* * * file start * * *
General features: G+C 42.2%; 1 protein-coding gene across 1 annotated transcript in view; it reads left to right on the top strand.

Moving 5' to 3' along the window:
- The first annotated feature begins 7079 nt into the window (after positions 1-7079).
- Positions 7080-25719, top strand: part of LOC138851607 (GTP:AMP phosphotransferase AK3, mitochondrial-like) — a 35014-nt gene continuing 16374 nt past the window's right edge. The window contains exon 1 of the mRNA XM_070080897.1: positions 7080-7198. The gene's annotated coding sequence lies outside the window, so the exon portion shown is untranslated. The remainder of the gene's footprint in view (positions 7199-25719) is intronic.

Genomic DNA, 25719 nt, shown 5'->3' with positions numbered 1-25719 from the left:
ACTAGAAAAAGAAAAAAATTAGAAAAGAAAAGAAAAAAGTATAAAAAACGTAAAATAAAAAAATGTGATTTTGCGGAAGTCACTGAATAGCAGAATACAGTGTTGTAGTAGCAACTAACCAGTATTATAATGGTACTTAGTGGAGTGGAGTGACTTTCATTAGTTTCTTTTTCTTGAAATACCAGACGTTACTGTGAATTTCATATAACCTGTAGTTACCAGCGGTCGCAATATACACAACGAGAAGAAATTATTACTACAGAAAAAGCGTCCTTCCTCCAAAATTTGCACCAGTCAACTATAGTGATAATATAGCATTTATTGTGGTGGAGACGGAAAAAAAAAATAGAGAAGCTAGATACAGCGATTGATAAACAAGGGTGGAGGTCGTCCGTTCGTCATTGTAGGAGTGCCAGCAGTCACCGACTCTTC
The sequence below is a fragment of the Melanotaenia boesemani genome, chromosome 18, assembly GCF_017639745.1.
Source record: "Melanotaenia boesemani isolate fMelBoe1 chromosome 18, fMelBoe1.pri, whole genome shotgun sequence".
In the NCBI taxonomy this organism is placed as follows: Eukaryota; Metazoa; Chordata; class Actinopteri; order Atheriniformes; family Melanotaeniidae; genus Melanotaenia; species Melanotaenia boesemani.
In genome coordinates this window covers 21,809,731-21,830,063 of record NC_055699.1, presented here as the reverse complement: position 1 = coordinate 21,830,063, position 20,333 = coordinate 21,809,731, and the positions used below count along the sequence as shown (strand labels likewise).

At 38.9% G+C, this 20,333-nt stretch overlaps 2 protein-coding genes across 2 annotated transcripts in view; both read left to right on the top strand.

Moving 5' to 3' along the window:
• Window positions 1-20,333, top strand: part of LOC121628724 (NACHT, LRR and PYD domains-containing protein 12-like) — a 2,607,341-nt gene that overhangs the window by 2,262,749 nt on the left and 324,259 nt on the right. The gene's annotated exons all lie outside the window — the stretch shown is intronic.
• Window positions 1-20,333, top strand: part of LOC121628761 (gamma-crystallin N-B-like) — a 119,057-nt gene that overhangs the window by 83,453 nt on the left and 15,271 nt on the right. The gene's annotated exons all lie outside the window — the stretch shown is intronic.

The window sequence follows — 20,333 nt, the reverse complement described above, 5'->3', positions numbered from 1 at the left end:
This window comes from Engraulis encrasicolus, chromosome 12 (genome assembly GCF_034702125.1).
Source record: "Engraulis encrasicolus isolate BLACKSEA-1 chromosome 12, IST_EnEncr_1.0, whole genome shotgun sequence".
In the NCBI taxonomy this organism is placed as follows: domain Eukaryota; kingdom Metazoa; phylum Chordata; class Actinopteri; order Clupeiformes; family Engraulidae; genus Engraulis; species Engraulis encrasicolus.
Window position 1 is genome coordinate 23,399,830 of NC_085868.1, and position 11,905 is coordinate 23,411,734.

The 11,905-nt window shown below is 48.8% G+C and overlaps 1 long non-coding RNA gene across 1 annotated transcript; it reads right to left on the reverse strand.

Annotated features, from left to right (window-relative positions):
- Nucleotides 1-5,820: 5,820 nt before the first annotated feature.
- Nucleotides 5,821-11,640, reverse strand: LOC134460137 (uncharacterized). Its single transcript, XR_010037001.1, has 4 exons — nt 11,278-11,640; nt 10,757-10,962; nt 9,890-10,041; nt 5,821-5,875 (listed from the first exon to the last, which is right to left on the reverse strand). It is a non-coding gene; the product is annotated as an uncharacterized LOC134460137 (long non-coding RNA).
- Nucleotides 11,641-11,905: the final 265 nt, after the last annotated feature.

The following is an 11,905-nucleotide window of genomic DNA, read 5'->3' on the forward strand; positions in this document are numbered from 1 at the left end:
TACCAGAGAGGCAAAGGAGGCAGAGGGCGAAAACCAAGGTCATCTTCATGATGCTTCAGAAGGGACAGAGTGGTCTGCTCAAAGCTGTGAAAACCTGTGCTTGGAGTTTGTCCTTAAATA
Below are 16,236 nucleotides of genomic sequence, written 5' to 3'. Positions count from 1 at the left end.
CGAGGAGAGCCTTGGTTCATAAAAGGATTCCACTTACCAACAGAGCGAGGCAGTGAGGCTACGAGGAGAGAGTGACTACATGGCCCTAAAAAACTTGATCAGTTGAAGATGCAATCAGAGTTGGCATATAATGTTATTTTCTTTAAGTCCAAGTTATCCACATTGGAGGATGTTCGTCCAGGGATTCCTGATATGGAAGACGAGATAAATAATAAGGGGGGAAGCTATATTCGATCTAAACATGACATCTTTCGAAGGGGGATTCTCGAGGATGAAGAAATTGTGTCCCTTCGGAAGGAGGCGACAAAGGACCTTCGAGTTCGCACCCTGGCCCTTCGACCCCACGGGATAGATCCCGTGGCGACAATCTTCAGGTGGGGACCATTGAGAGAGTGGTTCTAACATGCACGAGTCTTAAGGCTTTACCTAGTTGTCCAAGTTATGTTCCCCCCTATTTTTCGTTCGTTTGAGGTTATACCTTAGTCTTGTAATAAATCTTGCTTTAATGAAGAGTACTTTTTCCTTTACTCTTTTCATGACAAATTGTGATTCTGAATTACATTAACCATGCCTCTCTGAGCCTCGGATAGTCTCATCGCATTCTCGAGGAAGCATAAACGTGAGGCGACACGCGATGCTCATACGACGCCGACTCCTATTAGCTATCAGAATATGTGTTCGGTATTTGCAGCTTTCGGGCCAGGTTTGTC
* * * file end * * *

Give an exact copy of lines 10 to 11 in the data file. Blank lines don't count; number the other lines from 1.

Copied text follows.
In genome coordinates this window covers 21,809,731-21,830,063 of record NC_055699.1, presented here as the reverse complement: position 1 = coordinate 21,830,063, position 20,333 = coordinate 21,809,731, and the positions used below count along the sequence as shown (strand labels likewise).

At 38.9% G+C, this 20,333-nt stretch overlaps 2 protein-coding genes across 2 annotated transcripts in view; both read left to right on the top strand.